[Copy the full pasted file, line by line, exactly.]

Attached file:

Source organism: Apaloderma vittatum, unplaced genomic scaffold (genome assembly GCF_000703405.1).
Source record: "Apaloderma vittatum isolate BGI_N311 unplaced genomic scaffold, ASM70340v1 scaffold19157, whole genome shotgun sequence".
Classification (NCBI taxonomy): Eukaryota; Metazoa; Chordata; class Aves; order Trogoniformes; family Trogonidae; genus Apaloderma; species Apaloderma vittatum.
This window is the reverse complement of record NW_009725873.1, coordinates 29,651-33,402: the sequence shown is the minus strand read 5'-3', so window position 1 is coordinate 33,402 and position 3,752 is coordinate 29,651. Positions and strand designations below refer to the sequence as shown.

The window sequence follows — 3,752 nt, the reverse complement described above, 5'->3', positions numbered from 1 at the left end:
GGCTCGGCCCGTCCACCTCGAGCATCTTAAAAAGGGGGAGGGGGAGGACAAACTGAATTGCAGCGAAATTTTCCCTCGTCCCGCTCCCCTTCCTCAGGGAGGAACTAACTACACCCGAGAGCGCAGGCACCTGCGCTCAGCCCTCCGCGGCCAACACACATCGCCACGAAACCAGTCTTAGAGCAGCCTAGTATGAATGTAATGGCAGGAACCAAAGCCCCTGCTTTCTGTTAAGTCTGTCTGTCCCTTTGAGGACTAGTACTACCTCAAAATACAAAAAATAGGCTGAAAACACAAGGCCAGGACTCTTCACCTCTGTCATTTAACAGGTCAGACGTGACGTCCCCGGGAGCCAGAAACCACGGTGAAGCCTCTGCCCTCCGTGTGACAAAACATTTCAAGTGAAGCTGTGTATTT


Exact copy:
Source organism: Apaloderma vittatum, unplaced genomic scaffold (genome assembly GCF_000703405.1).
Source record: "Apaloderma vittatum isolate BGI_N311 unplaced genomic scaffold, ASM70340v1 scaffold19157, whole genome shotgun sequence".
Classification (NCBI taxonomy): Eukaryota; Metazoa; Chordata; class Aves; order Trogoniformes; family Trogonidae; genus Apaloderma; species Apaloderma vittatum.
This window is the reverse complement of record NW_009725873.1, coordinates 29,651-33,402: the sequence shown is the minus strand read 5'-3', so window position 1 is coordinate 33,402 and position 3,752 is coordinate 29,651. Positions and strand designations below refer to the sequence as shown.

The window sequence follows — 3,752 nt, the reverse complement described above, 5'->3', positions numbered from 1 at the left end:
GGCTCGGCCCGTCCACCTCGAGCATCTTAAAAAGGGGGAGGGGGAGGACAAACTGAATTGCAGCGAAATTTTCCCTCGTCCCGCTCCCCTTCCTCAGGGAGGAACTAACTACACCCGAGAGCGCAGGCACCTGCGCTCAGCCCTCCGCGGCCAACACACATCGCCACGAAACCAGTCTTAGAGCAGCCTAGTATGAATGTAATGGCAGGAACCAAAGCCCCTGCTTTCTGTTAAGTCTGTCTGTCCCTTTGAGGACTAGTACTACCTCAAAATACAAAAAATAGGCTGAAAACACAAGGCCAGGACTCTTCACCTCTGTCATTTAACAGGTCAGACGTGACGTCCCCGGGAGCCAGAAACCACGGTGAAGCCTCTGCCCTCCGTGTGACAAAACATTTCAAGTGAAGCTGTGTATTT